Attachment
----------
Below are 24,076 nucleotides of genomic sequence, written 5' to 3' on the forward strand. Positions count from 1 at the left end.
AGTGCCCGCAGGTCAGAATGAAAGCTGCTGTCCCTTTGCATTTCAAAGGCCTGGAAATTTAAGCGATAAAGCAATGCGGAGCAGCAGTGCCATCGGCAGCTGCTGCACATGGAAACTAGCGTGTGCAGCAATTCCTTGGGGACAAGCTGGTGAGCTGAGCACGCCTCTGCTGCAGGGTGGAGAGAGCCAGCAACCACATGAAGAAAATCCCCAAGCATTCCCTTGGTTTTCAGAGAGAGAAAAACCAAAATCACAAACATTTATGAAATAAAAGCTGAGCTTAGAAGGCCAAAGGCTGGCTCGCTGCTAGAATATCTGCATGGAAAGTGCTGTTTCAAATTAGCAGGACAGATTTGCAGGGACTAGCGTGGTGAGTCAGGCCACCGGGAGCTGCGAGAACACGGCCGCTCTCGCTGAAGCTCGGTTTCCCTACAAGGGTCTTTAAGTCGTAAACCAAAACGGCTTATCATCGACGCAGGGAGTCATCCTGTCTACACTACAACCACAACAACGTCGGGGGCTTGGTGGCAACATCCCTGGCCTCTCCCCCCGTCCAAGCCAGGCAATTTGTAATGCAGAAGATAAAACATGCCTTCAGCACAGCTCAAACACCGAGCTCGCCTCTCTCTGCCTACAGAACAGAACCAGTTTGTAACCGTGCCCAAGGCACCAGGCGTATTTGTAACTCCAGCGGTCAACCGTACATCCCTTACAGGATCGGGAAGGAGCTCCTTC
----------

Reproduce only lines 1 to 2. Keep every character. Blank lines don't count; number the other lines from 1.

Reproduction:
Below are 24,076 nucleotides of genomic sequence, written 5' to 3' on the forward strand. Positions count from 1 at the left end.
AGTGCCCGCAGGTCAGAATGAAAGCTGCTGTCCCTTTGCATTTCAAAGGCCTGGAAATTTAAGCGATAAAGCAATGCGGAGCAGCAGTGCCATCGGCAGCTGCTGCACATGGAAACTAGCGTGTGCAGCAATTCCTTGGGGACAAGCTGGTGAGCTGAGCACGCCTCTGCTGCAGGGTGGAGAGAGCCAGCAACCACATGAAGAAAATCCCCAAGCATTCCCTTGGTTTTCAGAGAGAGAAAAACCAAAATCACAAACATTTATGAAATAAAAGCTGAGCTTAGAAGGCCAAAGGCTGGCTCGCTGCTAGAATATCTGCATGGAAAGTGCTGTTTCAAATTAGCAGGACAGATTTGCAGGGACTAGCGTGGTGAGTCAGGCCACCGGGAGCTGCGAGAACACGGCCGCTCTCGCTGAAGCTCGGTTTCCCTACAAGGGTCTTTAAGTCGTAAACCAAAACGGCTTATCATCGACGCAGGGAGTCATCCTGTCTACACTACAACCACAACAACGTCGGGGGCTTGGTGGCAACATCCCTGGCCTCTCCCCCCGTCCAAGCCAGGCAATTTGTAATGCAGAAGATAAAACATGCCTTCAGCACAGCTCAAACACCGAGCTCGCCTCTCTCTGCCTACAGAACAGAACCAGTTTGTAACCGTGCCCAAGGCACCAGGCGTATTTGTAACTCCAGCGGTCAACCGTACATCCCTTACAGGATCGGGAAGGAGCTCCTTC